HARRISBURG, Pa. — Philadelphia’s top elections official is warning of electoral chaos in the presidential battleground state if lawmakers there do not remove a provision in Pennsylvania law that, under a days-old court decision, requires counties to throw out mail-in ballots returned without secrecy envelopes.
Lisa Deeley, chairwoman of the three-member board overseeing Philadelphia’s elections, wrote Monday to the state Legislature’s presiding Republicans to urge them to back legislation to remove a provision she calls unnecessary.
Some 30,000 to 40,000 mail-in ballots could arrive without secrecy envelopes in Philadelphia alone in November’s presidential election, Deeley estimated, and the state Supreme Court’s interpretation of current law forces election officials to throw them out.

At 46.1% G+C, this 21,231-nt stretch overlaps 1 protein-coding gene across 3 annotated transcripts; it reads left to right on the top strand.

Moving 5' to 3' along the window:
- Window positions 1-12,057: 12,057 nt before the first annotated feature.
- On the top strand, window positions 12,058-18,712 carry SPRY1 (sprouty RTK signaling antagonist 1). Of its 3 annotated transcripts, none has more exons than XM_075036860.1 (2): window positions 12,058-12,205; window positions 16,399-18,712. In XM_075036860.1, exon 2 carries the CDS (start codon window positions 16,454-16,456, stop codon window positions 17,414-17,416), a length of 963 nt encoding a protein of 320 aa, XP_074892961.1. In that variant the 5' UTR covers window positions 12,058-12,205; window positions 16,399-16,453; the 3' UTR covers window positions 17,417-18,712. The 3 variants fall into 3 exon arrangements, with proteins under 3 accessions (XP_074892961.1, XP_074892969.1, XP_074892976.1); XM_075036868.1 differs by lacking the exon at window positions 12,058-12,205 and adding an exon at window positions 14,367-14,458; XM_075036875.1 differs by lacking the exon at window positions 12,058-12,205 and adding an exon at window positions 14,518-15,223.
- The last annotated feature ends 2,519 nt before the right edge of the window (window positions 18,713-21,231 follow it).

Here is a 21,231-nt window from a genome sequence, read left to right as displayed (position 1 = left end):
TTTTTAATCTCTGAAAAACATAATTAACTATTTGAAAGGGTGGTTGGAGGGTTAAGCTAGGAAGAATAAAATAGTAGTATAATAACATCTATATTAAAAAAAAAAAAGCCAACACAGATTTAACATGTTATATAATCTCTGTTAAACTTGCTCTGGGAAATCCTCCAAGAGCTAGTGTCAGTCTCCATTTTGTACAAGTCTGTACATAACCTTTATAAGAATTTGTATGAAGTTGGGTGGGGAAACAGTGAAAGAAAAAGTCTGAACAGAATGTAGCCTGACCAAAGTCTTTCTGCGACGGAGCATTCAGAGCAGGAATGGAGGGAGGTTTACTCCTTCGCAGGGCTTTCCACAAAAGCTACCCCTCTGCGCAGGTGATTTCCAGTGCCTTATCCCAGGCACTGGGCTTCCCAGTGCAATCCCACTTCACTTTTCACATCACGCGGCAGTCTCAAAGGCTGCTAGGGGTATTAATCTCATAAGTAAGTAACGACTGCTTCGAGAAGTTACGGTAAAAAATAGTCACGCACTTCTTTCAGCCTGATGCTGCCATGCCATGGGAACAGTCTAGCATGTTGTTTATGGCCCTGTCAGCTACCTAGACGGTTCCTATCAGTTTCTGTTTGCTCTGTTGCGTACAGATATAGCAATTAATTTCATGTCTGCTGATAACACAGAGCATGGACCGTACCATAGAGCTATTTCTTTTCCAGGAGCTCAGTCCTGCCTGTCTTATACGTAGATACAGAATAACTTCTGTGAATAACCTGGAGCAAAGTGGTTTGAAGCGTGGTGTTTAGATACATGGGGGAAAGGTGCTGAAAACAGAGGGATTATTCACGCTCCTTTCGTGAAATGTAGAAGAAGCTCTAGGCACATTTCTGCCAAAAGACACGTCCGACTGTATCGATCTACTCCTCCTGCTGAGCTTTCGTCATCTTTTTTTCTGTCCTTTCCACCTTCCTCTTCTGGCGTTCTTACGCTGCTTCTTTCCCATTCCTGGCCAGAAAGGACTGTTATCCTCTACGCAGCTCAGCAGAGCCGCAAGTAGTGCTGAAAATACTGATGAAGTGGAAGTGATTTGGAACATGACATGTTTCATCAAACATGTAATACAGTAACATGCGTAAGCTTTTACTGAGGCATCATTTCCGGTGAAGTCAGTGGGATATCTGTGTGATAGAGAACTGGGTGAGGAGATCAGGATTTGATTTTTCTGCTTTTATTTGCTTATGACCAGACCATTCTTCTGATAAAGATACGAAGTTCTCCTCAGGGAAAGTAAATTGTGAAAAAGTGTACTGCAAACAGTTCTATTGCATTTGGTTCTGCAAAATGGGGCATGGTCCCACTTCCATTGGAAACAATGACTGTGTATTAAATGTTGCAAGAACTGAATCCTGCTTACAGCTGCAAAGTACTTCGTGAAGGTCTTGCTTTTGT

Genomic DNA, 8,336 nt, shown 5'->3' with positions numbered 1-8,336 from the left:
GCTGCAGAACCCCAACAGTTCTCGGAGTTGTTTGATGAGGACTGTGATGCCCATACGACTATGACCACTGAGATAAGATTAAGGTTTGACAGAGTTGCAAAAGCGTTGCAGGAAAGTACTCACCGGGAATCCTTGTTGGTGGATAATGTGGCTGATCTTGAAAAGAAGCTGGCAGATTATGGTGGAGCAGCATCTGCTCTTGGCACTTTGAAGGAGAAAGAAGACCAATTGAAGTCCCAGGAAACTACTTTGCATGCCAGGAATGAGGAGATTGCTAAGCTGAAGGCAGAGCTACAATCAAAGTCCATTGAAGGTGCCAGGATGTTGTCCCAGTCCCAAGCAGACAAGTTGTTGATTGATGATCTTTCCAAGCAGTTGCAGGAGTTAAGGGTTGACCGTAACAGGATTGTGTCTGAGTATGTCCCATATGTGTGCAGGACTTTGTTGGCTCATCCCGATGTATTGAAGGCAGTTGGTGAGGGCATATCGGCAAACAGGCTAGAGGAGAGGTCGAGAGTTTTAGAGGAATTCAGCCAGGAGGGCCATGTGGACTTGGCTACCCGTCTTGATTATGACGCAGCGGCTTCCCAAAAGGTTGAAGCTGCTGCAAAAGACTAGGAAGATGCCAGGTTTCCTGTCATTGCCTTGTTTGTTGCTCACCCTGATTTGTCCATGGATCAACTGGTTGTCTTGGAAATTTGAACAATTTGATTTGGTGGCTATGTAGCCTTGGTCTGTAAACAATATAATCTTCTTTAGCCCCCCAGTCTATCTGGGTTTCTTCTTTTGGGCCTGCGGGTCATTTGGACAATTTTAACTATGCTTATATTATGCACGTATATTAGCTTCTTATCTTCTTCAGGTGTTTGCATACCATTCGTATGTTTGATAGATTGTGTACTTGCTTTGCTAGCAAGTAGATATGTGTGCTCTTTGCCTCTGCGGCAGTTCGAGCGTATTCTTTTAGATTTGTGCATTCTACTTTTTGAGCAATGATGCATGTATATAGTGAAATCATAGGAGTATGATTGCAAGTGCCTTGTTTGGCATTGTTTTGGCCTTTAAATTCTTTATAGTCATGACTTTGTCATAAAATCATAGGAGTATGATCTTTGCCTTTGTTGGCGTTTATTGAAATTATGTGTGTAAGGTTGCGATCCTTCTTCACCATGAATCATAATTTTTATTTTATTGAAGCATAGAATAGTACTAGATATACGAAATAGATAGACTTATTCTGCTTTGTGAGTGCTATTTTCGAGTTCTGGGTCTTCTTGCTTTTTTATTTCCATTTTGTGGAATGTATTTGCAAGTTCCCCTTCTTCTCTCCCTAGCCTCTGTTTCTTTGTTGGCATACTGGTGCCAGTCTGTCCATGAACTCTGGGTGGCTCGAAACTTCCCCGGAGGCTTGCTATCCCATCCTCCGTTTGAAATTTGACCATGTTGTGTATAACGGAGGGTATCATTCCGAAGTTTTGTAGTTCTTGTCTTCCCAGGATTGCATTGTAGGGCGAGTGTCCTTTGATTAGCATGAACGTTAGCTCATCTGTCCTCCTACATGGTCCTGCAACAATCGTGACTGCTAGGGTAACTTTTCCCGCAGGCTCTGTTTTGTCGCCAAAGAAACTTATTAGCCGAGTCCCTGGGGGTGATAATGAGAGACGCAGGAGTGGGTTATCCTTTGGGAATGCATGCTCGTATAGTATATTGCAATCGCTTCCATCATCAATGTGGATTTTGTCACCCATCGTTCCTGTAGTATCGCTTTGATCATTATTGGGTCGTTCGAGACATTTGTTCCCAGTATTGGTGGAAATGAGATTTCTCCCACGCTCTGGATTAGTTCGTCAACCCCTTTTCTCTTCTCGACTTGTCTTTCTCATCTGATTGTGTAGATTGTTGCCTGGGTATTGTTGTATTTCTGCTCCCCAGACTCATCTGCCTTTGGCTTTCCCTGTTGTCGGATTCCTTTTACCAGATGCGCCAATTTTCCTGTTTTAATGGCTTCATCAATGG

Statewide, that could mean throwing out more than 100,000 mail-in ballots in the Nov. 3 presidential election, according to some estimates.
Deeley’s letter comes four days after the state Supreme Court rejected a request by the Democratic Party to clarify the law to allow elections officials to count mail-in ballots that arrive without a secrecy envelope.
The administration of Gov. Tom Wolf, a Democrat, supported the Democratic Party’s effort in court. But Republicans, including President Donald Trump’s campaign, have gone to court to ask that mail-in ballots without secrecy envelopes be invalidated.
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